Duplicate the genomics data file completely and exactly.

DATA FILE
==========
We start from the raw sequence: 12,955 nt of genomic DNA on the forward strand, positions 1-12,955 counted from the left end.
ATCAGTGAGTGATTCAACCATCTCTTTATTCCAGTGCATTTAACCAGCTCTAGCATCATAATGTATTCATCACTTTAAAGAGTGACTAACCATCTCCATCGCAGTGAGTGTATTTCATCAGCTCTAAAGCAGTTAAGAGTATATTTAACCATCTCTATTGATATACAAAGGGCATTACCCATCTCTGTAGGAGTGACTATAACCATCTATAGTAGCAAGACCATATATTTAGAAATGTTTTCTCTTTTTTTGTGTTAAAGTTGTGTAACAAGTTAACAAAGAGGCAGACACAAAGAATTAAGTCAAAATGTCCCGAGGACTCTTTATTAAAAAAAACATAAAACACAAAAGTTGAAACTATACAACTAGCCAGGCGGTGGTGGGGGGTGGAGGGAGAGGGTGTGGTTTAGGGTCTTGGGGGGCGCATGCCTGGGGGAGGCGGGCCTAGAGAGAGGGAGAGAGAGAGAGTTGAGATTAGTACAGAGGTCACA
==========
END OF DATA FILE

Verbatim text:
We start from the raw sequence: 12,955 nt of genomic DNA on the forward strand, positions 1-12,955 counted from the left end.
ATCAGTGAGTGATTCAACCATCTCTTTATTCCAGTGCATTTAACCAGCTCTAGCATCATAATGTATTCATCACTTTAAAGAGTGACTAACCATCTCCATCGCAGTGAGTGTATTTCATCAGCTCTAAAGCAGTTAAGAGTATATTTAACCATCTCTATTGATATACAAAGGGCATTACCCATCTCTGTAGGAGTGACTATAACCATCTATAGTAGCAAGACCATATATTTAGAAATGTTTTCTCTTTTTTTGTGTTAAAGTTGTGTAACAAGTTAACAAAGAGGCAGACACAAAGAATTAAGTCAAAATGTCCCGAGGACTCTTTATTAAAAAAAACATAAAACACAAAAGTTGAAACTATACAACTAGCCAGGCGGTGGTGGGGGGTGGAGGGAGAGGGTGTGGTTTAGGGTCTTGGGGGGCGCATGCCTGGGGGAGGCGGGCCTAGAGAGAGGGAGAGAGAGAGAGTTGAGATTAGTACAGAGGTCACA